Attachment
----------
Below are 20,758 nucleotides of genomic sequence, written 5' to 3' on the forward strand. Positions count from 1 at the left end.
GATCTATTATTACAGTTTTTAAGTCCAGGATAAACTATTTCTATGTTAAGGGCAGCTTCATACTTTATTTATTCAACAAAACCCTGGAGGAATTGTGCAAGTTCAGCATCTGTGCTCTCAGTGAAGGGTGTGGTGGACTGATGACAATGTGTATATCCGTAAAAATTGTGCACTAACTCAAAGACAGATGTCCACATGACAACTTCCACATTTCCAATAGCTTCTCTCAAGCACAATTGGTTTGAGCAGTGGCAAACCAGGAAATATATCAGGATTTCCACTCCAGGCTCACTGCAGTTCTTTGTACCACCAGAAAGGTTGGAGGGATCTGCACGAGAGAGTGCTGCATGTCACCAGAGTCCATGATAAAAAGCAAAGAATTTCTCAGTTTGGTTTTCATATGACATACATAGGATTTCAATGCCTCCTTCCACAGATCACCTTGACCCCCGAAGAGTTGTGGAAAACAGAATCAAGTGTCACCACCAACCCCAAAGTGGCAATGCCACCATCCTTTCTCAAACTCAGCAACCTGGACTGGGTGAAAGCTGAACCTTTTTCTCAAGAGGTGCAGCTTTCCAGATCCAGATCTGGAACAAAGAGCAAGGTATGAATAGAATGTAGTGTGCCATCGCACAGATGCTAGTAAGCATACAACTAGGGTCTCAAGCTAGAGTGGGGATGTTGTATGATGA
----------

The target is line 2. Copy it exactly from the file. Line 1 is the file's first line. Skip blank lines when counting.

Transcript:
GATCTATTATTACAGTTTTTAAGTCCAGGATAAACTATTTCTATGTTAAGGGCAGCTTCATACTTTATTTATTCAACAAAACCCTGGAGGAATTGTGCAAGTTCAGCATCTGTGCTCTCAGTGAAGGGTGTGGTGGACTGATGACAATGTGTATATCCGTAAAAATTGTGCACTAACTCAAAGACAGATGTCCACATGACAACTTCCACATTTCCAATAGCTTCTCTCAAGCACAATTGGTTTGAGCAGTGGCAAACCAGGAAATATATCAGGATTTCCACTCCAGGCTCACTGCAGTTCTTTGTACCACCAGAAAGGTTGGAGGGATCTGCACGAGAGAGTGCTGCATGTCACCAGAGTCCATGATAAAAAGCAAAGAATTTCTCAGTTTGGTTTTCATATGACATACATAGGATTTCAATGCCTCCTTCCACAGATCACCTTGACCCCCGAAGAGTTGTGGAAAACAGAATCAAGTGTCACCACCAACCCCAAAGTGGCAATGCCACCATCCTTTCTCAAACTCAGCAACCTGGACTGGGTGAAAGCTGAACCTTTTTCTCAAGAGGTGCAGCTTTCCAGATCCAGATCTGGAACAAAGAGCAAGGTATGAATAGAATGTAGTGTGCCATCGCACAGATGCTAGTAAGCATACAACTAGGGTCTCAAGCTAGAGTGGGGATGTTGTATGATGA